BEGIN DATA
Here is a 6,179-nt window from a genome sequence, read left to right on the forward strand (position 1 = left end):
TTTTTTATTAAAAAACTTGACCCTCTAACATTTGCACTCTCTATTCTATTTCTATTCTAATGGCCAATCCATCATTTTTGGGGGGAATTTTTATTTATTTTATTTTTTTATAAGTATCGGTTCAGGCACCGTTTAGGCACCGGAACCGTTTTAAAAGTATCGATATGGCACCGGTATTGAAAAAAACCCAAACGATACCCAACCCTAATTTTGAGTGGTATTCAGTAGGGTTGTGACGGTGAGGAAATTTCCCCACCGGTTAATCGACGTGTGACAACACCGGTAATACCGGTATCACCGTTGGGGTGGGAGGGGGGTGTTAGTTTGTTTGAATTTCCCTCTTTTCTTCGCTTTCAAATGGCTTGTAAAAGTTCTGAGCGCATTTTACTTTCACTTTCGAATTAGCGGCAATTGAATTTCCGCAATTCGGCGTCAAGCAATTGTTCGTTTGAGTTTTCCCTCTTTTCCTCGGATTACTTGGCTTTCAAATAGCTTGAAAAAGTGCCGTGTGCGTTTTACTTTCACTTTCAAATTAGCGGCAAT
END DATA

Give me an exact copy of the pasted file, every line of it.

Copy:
Here is a 6,179-nt window from a genome sequence, read left to right on the forward strand (position 1 = left end):
TTTTTTATTAAAAAACTTGACCCTCTAACATTTGCACTCTCTATTCTATTTCTATTCTAATGGCCAATCCATCATTTTTGGGGGGAATTTTTATTTATTTTATTTTTTTATAAGTATCGGTTCAGGCACCGTTTAGGCACCGGAACCGTTTTAAAAGTATCGATATGGCACCGGTATTGAAAAAAACCCAAACGATACCCAACCCTAATTTTGAGTGGTATTCAGTAGGGTTGTGACGGTGAGGAAATTTCCCCACCGGTTAATCGACGTGTGACAACACCGGTAATACCGGTATCACCGTTGGGGTGGGAGGGGGGTGTTAGTTTGTTTGAATTTCCCTCTTTTCTTCGCTTTCAAATGGCTTGTAAAAGTTCTGAGCGCATTTTACTTTCACTTTCGAATTAGCGGCAATTGAATTTCCGCAATTCGGCGTCAAGCAATTGTTCGTTTGAGTTTTCCCTCTTTTCCTCGGATTACTTGGCTTTCAAATAGCTTGAAAAAGTGCCGTGTGCGTTTTACTTTCACTTTCAAATTAGCGGCAAT